Camping out

Kitsch decor: cheap and chintzy tat, just a bit of fun, or irony-laden artistic statement? Pamela Buxton enjoys a new book on the subject

First – a warning to any minimalists out there. Avoid this book – it will upset you. Kitsch Deluxe is a visual assault of a book packed with a wonderful array of dust-gatherers and clutter that will have enthusiasts squealing with delight, but everyone else yearning for respite from all the glitter, fluff and fun that is kitsch.

The range of kitsch may well surprise those on familiar terms with the basic kitsch currency of fairy lights, Tretchikoff and fluffy kitten pictures. South Pacific kitsch, Desert kitsch, Indian kitsch, Liberace-glam kitsch, even Monalisiana kitsch, it’s all here in its gaudy glory.

Author Lesley Gillilan kicks off the book with a useful run through the history of kitsch. Believed to be derived from German slang meaning to collect junk from the street, it came to be associated with tawdry, cheap, often plastic imitation and has a dictionary definition of ‘worthless pretentiousness in art’. At first it was used by the arts intelligentsia to sneer at the tastes of the rising middle classes, and then by the middle classes to sneer at the working classes. The latest development is the current celebration of kitsch in what Gillilan terms an ironic ‘so-bad-its-good sensibility’.

‘In essence, kitsch has almost always been about members of one rank or another assuming superiority by looking down their noses at the excesses and the limitations of popular culture,’ she says.

After the jaunty introductory history, it’s fun all the way. A run through key kitsch icons is illuminating – apparently snowstorms were once popular as mementoes of religious pilgrimages and flying ducks were popularised in the 1930s by surburbanites apparently longing for lost countryside.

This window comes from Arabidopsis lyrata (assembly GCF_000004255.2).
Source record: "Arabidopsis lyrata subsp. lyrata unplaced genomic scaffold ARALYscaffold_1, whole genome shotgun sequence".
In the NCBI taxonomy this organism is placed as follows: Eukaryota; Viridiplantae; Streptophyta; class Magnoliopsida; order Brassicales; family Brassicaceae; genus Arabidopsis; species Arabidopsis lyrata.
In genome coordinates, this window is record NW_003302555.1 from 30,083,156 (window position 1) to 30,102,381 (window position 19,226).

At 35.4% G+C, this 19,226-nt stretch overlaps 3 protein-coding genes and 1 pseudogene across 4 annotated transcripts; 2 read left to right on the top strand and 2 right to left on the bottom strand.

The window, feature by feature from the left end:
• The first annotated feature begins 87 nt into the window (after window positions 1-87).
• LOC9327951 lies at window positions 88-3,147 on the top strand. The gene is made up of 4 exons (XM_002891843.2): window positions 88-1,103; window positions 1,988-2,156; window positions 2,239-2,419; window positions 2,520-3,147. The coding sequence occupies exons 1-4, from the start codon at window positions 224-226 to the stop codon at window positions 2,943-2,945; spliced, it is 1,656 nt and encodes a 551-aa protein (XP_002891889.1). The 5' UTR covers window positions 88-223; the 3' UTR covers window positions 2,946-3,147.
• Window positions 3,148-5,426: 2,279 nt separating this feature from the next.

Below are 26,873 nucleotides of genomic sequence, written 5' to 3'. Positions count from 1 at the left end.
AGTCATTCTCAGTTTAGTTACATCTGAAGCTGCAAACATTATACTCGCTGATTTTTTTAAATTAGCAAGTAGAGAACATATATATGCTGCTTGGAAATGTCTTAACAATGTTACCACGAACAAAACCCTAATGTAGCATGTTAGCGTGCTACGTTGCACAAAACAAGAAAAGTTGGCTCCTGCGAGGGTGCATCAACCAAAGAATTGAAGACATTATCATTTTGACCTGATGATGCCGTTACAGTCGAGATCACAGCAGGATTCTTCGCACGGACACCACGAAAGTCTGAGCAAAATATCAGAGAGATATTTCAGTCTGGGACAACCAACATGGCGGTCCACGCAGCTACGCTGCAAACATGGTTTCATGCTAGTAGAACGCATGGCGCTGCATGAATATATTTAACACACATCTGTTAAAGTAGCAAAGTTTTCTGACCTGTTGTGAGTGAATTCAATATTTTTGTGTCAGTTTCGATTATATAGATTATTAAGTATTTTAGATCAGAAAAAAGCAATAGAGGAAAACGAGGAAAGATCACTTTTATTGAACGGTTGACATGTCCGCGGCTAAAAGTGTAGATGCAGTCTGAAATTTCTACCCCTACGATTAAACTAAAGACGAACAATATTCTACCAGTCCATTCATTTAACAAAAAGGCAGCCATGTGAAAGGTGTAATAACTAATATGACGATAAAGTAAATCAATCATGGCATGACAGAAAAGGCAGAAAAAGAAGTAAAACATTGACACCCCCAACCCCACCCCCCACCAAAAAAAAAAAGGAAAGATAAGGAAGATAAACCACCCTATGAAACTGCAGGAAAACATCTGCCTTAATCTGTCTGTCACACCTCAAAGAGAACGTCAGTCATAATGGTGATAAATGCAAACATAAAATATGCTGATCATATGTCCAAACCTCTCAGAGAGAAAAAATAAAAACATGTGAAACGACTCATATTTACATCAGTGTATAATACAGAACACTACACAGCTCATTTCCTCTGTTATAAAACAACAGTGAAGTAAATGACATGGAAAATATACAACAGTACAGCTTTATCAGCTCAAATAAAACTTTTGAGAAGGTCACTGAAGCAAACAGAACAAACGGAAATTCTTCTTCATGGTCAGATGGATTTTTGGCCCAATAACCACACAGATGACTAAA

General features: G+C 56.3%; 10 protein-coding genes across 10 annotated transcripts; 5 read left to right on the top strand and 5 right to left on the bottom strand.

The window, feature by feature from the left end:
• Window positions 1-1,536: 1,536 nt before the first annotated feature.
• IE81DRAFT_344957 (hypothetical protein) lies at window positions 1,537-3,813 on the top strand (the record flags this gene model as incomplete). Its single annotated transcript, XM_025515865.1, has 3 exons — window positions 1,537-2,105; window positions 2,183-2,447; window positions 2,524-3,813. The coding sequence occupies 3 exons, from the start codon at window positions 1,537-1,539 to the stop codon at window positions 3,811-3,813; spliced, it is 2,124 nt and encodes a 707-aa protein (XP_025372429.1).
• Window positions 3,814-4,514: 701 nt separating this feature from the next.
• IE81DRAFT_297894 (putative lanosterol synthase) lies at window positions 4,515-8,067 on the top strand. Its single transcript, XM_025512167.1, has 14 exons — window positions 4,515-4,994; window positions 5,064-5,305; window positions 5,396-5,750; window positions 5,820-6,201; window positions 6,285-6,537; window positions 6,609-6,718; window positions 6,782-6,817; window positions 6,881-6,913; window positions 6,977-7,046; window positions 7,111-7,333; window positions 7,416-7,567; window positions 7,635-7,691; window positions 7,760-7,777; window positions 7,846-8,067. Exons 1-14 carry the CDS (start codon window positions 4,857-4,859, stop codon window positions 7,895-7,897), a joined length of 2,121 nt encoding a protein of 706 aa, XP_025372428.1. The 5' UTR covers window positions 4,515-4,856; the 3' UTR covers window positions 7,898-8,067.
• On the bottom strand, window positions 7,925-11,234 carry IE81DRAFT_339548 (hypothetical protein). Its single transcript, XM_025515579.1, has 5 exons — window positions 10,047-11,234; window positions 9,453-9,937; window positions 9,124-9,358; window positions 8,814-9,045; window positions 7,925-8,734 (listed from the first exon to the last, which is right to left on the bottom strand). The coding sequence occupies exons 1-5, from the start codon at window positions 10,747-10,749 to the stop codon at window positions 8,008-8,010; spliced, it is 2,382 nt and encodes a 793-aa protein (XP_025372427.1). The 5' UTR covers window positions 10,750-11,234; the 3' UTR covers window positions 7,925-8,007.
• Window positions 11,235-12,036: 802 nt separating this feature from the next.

Garden gnomes, which made their first appearance in the UK in 1850, started out as shelf ornaments in Germany.

While art critics sneered at the work of Tretchikoff, he was laughing – his prints of subjects such as The Green Lady made him the richest artist after Picasso.

Then it’s on to some of the outrageously kitsch homes that people have created. Whether you like the results or not, you certainly have to admire the dedication that’s gone into them, from the American-Polynesian Tiki-style home created in West Hollywood, to the rather frightening Paris apartment of photographer Pierre et Gilles. Stuffed full of cheap souvenirs, camp images and Chinoiserie all arranged like a theatre set, this is OTT even by kitsch standards.

Zandra Rhodes’ home in London’s Bermondsey is a rainbow-coloured extravaganza bursting with sculpture, art and accessories, as well as Z-shaped tables and chandelier motif. Gamely, she poses in a pink jumpsuit for a picture on her exercise bike customised with hand-painted pink roses to blend in with the rest of the apartment.

The proprietors of Flying Duck, a shop in Greenwich dealing in late 20th century domestic products, don’t disappoint with what must be a world record for the number of flying ducks on one wall (300 sets of three). Elsewhere in the house is a Tiki-accessorised cocktail bar, a Hawaii scene in the lounge, while the shagpile-meets-Barbarella bedroom is accessorised perfectly by their dog Presley, resplendent in his Elvis cape.

Kitsch Deluxe is a delight, best read when your home is in need of a good clearout – it will have you reaching for the dusters and bin bags in absolutely no time at all.

Kitsch Deluxe by Lesley Gillilan, is published by Mitchell Beazley on 18 September, priced £20

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